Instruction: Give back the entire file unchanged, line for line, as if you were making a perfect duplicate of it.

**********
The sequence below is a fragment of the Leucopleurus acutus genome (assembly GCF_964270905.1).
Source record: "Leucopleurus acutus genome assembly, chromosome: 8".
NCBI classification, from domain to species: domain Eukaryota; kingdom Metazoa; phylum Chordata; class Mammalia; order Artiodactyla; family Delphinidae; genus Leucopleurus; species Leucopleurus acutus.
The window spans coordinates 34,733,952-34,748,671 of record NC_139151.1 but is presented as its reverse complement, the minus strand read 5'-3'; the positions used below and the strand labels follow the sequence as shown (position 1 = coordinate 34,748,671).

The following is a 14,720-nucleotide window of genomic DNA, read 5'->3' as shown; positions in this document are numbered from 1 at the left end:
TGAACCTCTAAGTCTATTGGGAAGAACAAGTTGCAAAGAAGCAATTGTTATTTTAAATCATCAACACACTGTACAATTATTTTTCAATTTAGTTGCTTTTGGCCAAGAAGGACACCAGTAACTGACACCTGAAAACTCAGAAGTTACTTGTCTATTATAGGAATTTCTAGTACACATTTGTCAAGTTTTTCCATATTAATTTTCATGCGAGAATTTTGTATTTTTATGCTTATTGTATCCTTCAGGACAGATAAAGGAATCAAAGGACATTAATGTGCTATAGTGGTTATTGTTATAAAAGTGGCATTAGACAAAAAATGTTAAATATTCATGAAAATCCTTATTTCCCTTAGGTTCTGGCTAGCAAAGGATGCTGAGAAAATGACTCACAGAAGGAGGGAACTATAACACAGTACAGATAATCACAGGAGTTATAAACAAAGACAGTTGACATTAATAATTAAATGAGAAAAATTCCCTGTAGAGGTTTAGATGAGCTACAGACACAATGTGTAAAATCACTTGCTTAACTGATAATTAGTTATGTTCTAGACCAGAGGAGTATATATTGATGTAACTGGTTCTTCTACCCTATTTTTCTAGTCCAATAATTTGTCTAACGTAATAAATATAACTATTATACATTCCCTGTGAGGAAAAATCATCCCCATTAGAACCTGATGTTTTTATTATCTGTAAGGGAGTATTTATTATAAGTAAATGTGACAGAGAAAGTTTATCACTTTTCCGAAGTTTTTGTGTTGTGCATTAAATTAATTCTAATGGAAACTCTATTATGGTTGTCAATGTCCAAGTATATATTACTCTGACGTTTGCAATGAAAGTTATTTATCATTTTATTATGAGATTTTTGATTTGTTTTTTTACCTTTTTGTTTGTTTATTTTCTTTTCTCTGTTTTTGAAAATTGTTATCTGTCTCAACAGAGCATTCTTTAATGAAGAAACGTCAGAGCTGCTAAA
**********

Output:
The sequence below is a fragment of the Leucopleurus acutus genome (assembly GCF_964270905.1).
Source record: "Leucopleurus acutus genome assembly, chromosome: 8".
NCBI classification, from domain to species: domain Eukaryota; kingdom Metazoa; phylum Chordata; class Mammalia; order Artiodactyla; family Delphinidae; genus Leucopleurus; species Leucopleurus acutus.
The window spans coordinates 34,733,952-34,748,671 of record NC_139151.1 but is presented as its reverse complement, the minus strand read 5'-3'; the positions used below and the strand labels follow the sequence as shown (position 1 = coordinate 34,748,671).

The following is a 14,720-nucleotide window of genomic DNA, read 5'->3' as shown; positions in this document are numbered from 1 at the left end:
TGAACCTCTAAGTCTATTGGGAAGAACAAGTTGCAAAGAAGCAATTGTTATTTTAAATCATCAACACACTGTACAATTATTTTTCAATTTAGTTGCTTTTGGCCAAGAAGGACACCAGTAACTGACACCTGAAAACTCAGAAGTTACTTGTCTATTATAGGAATTTCTAGTACACATTTGTCAAGTTTTTCCATATTAATTTTCATGCGAGAATTTTGTATTTTTATGCTTATTGTATCCTTCAGGACAGATAAAGGAATCAAAGGACATTAATGTGCTATAGTGGTTATTGTTATAAAAGTGGCATTAGACAAAAAATGTTAAATATTCATGAAAATCCTTATTTCCCTTAGGTTCTGGCTAGCAAAGGATGCTGAGAAAATGACTCACAGAAGGAGGGAACTATAACACAGTACAGATAATCACAGGAGTTATAAACAAAGACAGTTGACATTAATAATTAAATGAGAAAAATTCCCTGTAGAGGTTTAGATGAGCTACAGACACAATGTGTAAAATCACTTGCTTAACTGATAATTAGTTATGTTCTAGACCAGAGGAGTATATATTGATGTAACTGGTTCTTCTACCCTATTTTTCTAGTCCAATAATTTGTCTAACGTAATAAATATAACTATTATACATTCCCTGTGAGGAAAAATCATCCCCATTAGAACCTGATGTTTTTATTATCTGTAAGGGAGTATTTATTATAAGTAAATGTGACAGAGAAAGTTTATCACTTTTCCGAAGTTTTTGTGTTGTGCATTAAATTAATTCTAATGGAAACTCTATTATGGTTGTCAATGTCCAAGTATATATTACTCTGACGTTTGCAATGAAAGTTATTTATCATTTTATTATGAGATTTTTGATTTGTTTTTTTACCTTTTTGTTTGTTTATTTTCTTTTCTCTGTTTTTGAAAATTGTTATCTGTCTCAACAGAGCATTCTTTAATGAAGAAACGTCAGAGCTGCTAAA